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Order and Enigma: American Art Between the Two Wars

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Waterfall, Morse Pond

ca. 1940
22 x 28 in. (55.9 x 71.1 cm)

Marsden Hartley
United States (Lewiston, ME, 1877 - 1943, Ellsworth, ME)

Object Type: Painting
Medium and Support: Oil on academy board
Credit Line: Marion Stratton Gould Fund
Accession Number: 1965.59
Location: Currently on view
Link to this object

With the introduction of modernism, landscapes painted by American artists become deeply personal exercises. Unlike the emphasis on panoramic vistas in the 19th century, modernist artists allow their personal connection and response to a waterfall or a tree become the main subject of their painting. This waterfall in the Maine woods would have held particular interest for Marsden Hartley, who felt a spiritual connection to Maine and its natural resources.
[Gallery label text, 2007]

Trip to Morse (Moss) Pond
by Margaret MacDougal

The librarian/geologist at the Curtis Memorial Library in Brunswick, Maine finally found Hartley's Morse Pond for me. There was some confusion about the spelling of the name of the pond, as at some time Morse had become Moss, but those who have spent time in central Maine know how this can happen. I set out on a clear day in late fall, decked out in orange because it was the middle of hunting season. I wanted to get a picture of the painting at the same time of year that Hartley painted it, and snow was forecasted for the next day.

Morse Pond is located near Bingham, Maine, an hour north of Skowhegan, and is a tributary to the Kennebec River, one of the largest rivers in Maine. From looking at the map, it appeared that I could reach it by driving up route 16 and perhaps find a dirt road or path which might lead into the pond. Unfortunately this was not the case, and I drove back and forth for several hours, looking for a bridge or culvert which might indicate a river or small stream leading to a pond. The woods were thick with brush and trees that had blown down over the years, and although I found a relatively new logging road, the pond was not visible from it.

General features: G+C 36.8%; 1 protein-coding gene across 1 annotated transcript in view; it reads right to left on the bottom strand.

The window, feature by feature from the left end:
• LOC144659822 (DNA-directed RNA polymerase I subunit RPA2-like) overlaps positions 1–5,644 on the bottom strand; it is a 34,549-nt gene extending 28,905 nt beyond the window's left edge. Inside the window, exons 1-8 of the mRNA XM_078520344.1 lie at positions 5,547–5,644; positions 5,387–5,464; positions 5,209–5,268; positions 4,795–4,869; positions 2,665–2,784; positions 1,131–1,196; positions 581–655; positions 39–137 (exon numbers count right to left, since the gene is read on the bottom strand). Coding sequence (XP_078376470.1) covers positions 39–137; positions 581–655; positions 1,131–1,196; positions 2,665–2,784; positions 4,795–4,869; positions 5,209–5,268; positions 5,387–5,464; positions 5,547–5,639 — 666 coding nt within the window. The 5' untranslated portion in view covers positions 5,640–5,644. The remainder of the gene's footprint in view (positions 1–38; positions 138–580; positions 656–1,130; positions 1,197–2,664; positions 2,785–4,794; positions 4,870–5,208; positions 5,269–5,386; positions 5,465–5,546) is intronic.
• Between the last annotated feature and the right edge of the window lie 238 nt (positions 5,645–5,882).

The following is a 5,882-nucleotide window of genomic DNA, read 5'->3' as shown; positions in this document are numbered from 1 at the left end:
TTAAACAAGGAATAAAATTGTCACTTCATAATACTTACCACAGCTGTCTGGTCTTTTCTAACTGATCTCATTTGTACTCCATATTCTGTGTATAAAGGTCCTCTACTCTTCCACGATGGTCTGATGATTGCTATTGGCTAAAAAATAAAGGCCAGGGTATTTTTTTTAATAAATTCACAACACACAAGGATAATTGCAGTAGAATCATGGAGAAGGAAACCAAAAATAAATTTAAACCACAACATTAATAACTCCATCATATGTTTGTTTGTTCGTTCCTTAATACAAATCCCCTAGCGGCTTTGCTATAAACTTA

Realizing I needed local assistance, I knocked on a few doors on the sparsely populated route, and by chance found a man, perhaps in his eighties, who knew the pond and the waterfall. He had not been in to see it in ten years and warned me that it was very difficult traveling on foot because of the many "blow-downs." He directed me to Williams store in Bingham where I might find someone who knew the area and perhaps be willing to guide me to the pond.

The folks at Williams store could sell me lunch, gas, maps, hunting equipment and licenses, lottery tickets, rent me a movie and tag my deer, but no one knew anything about Moss (Morse) Pond. Nor, I was told, would it be possible to get a guide because the guides were all out hunting. I was getting very discouraged when two young men in blue reflective sunglasses drove up with a dead deer hanging out the back of their truck. Greetings were exchanged with the owner of Williams store (Dana), who indicated that one of the young men was a native of the area and might know the location of Morse Pond.

I was in luck. Sean, who turned out to be a Unity College student in Unity Maine, studying conservation and forestry, knew the pond and the waterfall, although he had not been there in years. Because he had already bagged his deer and was not in a hurry to return to school, he told me he would show me the dirt road to the pond!

I followed their truck in my Subaru wagon up Mahoney Hill road until their truck began to crawl over boulders and seemingly swim through bottomless puddles. The guys hopped out and suggested I ride the rest of the way with them. As we bounced along I told them about Hartley, his love for the Maine woods and rivers, and his painting of the waterfall at Morse Pond. By the time we could look over the side of the road and see a stream below, all of us were excited to find the waterfall. And there, in the middle of the woods, was the waterfall. As I scrambled down the bank, I wondered how Hartley, probably in his early sixties and not physically strong, had ever found this place.

As I took pictures of the waterfall, I noticed the light which reflected off the trees, fallen leaves and water, the rich dark reds of late fall, just like the colors in Hartley's painting. I tried to stand where I think Hartley might have stood, looking up at the waterfall, viewing a bit of blue sky in the distance. The waterfall, still framed by diagonal trees, was churning with frothy energy as the water tumbled its way down to the Kennebec River. Hartley had painted logs at the bottom of the waterfall, perhaps making reference to the use of this waterway to transport logs eventually to the saw mills of Maine's booming lumber industry in the late 1930's.

After I took the pictures, I stood entranced by the scene, particularly struck by the silence of the deep woods, seemingly so far from civilization. Hartley probably studied this scene for hours, not just for the composition and colors he would use, but also to fully immerse himself in the spiritual presence of this part of nature. He then could carry the scene with him, and the painting would later come from his soul.

Ione and Hudson D. Walker, New York, 1940; purchased from them by the Gallery in 1965

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Seeing America Inservice Materials from a teacher in-service presentation Spring 2008
Seeing America Chapter on Marsden Hartley's Waterfall, Morse Pond, written by Margaret MacDougal.

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